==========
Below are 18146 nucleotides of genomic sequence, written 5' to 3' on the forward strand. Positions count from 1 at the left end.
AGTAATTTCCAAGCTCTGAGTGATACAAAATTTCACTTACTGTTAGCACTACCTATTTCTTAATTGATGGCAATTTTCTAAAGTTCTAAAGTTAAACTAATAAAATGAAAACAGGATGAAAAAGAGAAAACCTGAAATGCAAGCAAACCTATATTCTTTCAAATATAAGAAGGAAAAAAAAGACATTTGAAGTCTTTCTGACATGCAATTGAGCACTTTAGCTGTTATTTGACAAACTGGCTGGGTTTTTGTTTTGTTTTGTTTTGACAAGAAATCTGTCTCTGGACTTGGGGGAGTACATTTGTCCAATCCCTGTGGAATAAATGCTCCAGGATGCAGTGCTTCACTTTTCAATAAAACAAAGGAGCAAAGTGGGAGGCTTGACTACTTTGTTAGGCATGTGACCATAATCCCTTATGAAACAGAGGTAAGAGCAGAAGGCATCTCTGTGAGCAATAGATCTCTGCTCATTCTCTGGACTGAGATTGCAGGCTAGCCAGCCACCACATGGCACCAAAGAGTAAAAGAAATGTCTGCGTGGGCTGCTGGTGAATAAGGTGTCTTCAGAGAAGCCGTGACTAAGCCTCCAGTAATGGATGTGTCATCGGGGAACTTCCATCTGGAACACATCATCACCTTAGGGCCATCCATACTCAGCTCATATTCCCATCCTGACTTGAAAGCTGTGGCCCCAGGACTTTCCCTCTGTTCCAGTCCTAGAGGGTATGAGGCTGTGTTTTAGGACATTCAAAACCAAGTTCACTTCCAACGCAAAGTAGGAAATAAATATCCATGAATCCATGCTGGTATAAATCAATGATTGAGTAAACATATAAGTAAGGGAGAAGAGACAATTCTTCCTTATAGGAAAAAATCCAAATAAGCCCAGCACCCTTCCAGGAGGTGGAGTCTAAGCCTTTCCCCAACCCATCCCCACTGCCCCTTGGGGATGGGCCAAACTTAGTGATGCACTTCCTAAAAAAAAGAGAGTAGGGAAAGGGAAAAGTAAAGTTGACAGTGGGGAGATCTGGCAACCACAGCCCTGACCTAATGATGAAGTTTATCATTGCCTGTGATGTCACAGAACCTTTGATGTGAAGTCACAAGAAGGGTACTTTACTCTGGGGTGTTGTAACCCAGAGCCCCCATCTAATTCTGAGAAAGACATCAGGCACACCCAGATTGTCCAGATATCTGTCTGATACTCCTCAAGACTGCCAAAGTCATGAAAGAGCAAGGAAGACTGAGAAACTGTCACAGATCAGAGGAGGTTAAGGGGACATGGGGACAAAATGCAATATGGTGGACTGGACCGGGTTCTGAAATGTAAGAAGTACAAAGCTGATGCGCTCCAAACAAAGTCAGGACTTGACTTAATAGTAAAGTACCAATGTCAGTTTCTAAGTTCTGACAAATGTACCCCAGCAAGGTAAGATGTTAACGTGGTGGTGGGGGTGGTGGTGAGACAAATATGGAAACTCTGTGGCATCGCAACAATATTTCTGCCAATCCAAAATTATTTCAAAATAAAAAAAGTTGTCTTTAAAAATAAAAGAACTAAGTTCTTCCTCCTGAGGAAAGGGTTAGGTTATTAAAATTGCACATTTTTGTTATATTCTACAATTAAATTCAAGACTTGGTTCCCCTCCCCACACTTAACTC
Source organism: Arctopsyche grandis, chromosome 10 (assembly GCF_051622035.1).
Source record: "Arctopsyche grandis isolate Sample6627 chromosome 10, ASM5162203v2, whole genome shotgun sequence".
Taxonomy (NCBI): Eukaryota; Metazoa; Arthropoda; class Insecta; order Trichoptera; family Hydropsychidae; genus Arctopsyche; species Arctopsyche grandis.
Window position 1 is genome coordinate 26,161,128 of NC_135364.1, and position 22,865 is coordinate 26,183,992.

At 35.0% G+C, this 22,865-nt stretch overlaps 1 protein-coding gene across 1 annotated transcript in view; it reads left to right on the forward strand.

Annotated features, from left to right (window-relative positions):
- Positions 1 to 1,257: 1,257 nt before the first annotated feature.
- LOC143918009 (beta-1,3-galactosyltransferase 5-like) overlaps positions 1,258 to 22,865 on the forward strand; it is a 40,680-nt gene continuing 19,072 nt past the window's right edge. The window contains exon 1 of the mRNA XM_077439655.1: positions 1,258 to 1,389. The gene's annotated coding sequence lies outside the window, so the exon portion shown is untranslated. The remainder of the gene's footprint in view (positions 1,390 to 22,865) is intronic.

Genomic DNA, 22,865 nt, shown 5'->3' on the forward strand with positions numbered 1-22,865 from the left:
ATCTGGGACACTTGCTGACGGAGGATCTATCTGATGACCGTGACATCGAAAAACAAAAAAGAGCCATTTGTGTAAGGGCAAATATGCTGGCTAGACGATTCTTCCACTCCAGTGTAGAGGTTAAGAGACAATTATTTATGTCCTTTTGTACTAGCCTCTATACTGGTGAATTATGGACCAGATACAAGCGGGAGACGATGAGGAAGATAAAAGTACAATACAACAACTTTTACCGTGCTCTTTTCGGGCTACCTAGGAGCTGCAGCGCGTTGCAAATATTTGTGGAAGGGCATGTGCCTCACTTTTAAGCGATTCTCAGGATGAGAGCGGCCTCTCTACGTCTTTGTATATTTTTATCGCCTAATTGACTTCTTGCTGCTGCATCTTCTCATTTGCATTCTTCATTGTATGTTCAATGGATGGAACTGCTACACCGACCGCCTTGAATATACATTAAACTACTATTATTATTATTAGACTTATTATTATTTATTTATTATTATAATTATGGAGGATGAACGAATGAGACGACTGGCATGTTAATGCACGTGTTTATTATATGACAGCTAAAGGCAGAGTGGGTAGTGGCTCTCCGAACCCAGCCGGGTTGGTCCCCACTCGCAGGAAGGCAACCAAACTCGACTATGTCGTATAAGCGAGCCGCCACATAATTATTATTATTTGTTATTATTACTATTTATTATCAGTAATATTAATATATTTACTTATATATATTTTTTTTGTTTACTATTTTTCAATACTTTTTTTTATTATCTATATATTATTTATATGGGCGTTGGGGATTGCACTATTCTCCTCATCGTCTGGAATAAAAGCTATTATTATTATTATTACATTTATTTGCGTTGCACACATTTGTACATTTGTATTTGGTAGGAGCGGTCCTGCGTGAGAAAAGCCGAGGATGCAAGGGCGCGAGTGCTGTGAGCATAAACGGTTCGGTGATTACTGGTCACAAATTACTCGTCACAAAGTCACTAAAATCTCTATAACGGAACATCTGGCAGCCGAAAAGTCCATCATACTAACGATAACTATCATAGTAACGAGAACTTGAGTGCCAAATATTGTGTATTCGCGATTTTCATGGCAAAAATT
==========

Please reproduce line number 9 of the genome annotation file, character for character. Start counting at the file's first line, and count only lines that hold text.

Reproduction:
- Positions 1 to 1,257: 1,257 nt before the first annotated feature.